Exomoon Candidates: Astronomers Find Possible Exomoon 1800 Light Years Away; Could It Host Alien Life?
Despite the fact that astronomers have identified over 1000 possible planetary systems, the discovery of the first exomoon - a natural satellite that orbits a planet outside of our Solar System — has remained elusive, up until now. However, scientists recently uncovered what could be the best exomoon candidate yet: first moon which could be 1,800 light years away.
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The possible discovery comes from a group of scientists studying microlensing, led by David Bennett, an astrophysicist at the University of Notre Dame in Indiana. The possible discovery was reported in a paper posted on the arXiv preprint server1 on December 13th of this year.
Two years ago on a June night, a telescope in New Zealand captured a quick flash of a brightening star in the constellation Sagittarius. This rare phenomenon known as microlensing occurs when a celestial body comes directly between earth and a distant star resulting in the magnification of the light of the faraway star.
Bennet's team detected an initial event where a distant star's light was amplified to almost 70 times its normal brightness, followed an hour later by smaller increase in brightness. This led the astronomers to believe that a larger object, followed by a small one, passed in front of the star. It was not clear, however, whether the two objects are for sure a planet and its moon - it could also have been a small star and an orbiting planet. The observation unfortunately cannot be repeated, so a 100 percent degree of certainty can never be achieved.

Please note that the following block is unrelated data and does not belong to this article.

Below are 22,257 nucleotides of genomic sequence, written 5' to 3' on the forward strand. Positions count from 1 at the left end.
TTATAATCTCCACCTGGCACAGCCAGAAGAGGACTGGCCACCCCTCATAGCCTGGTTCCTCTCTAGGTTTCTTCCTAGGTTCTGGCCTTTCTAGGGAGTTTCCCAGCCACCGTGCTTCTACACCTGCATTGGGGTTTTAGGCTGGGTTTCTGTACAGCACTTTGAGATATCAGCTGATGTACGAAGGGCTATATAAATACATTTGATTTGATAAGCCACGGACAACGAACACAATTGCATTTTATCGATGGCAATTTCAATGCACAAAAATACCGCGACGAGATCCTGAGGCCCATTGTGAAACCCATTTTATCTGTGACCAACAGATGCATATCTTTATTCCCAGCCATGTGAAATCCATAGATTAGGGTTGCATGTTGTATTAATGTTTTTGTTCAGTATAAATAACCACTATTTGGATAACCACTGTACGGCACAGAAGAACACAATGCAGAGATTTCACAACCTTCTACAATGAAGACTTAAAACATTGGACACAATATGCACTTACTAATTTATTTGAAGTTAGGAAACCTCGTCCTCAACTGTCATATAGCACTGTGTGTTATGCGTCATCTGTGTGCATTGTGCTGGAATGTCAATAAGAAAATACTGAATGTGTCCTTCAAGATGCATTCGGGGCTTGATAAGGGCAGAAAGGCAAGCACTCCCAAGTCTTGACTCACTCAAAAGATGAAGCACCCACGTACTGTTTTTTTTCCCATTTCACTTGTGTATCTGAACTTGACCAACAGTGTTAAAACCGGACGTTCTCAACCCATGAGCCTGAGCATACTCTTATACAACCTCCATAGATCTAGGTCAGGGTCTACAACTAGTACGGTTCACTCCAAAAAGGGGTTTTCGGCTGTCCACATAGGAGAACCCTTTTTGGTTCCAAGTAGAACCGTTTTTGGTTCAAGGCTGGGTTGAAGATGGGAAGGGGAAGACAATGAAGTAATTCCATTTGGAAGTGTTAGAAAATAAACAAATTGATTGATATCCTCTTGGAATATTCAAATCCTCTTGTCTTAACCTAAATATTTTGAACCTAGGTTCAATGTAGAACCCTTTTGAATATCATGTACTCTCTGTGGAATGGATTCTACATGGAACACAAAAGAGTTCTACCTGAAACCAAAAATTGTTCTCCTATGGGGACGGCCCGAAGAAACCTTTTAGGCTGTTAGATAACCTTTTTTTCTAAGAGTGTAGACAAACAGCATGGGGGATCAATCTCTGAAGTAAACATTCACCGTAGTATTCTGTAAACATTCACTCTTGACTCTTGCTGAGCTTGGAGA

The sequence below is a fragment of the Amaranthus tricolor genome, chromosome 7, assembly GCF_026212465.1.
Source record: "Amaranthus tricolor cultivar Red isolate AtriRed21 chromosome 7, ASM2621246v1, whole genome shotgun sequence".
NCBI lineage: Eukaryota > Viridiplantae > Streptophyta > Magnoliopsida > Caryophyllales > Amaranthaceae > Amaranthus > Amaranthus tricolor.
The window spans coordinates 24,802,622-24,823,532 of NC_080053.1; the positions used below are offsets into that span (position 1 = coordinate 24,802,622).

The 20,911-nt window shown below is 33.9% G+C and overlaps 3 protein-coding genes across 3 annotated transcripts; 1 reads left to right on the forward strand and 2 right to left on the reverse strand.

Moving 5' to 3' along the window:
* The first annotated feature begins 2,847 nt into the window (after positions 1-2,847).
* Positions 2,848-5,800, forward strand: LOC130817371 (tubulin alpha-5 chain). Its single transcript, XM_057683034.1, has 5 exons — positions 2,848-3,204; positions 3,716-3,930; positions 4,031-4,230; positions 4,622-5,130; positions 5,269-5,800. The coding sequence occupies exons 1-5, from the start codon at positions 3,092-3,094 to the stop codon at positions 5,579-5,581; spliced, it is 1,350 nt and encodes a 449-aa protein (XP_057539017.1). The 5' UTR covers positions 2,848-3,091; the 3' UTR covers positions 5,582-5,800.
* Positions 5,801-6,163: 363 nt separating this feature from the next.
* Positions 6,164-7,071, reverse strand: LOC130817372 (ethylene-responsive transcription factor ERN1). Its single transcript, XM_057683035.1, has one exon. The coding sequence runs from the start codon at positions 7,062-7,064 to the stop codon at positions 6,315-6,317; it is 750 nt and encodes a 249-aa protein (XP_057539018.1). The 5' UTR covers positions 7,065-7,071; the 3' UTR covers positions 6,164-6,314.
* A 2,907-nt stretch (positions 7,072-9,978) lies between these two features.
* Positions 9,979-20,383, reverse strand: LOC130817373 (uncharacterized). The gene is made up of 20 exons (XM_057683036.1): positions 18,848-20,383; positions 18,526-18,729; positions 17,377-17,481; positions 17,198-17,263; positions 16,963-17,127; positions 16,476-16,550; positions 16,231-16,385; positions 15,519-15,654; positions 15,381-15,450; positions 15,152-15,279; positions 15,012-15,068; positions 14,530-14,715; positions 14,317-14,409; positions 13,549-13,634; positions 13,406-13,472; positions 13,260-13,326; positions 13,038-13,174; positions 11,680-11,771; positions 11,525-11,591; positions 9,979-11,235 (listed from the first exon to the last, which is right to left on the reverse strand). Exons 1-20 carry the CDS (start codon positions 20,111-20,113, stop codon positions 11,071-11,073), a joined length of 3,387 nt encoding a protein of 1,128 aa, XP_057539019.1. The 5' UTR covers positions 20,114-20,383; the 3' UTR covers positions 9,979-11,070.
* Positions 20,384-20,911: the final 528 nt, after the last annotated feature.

One thing that is certain is that these two objects are moving through space unhinged to any solar system — an observation that is interesting in its own right.
Either way, the observation raises questions about how an exoplanet and its exomoon getting that way. There could be billions of rogue planets unbound to any star wandering the cosmos, according to at least one other microlensing study, says Nature magazine. They were possibly unhinged out of their stellar systems and lost any accompanying moons through violent gravitational interactions.
"An apparently free-floating planet with a half Earth-mass moon would be a new class of system that was not previously known to exist," write Bennett and his team. "Such a new discovery would require strong evidence, so our favored model for this event is that it is a low-mass star or brown dwarf orbited by a planet of about Neptune's mass." Although the event happened two full years ago, Bennett and his team have kept quiet on the subject, preferring to wait until their findings are published in a peer-reviewed journal.
Of course, the reason exomoons are so intriguing is that scientists speculate that some of these moons may be large and hospitable enough to host extra-terrestrial life. There is no data yet to show whether this particular discovery could indicate any sort of alien life.
Above photo courtesy of Shutterstock.
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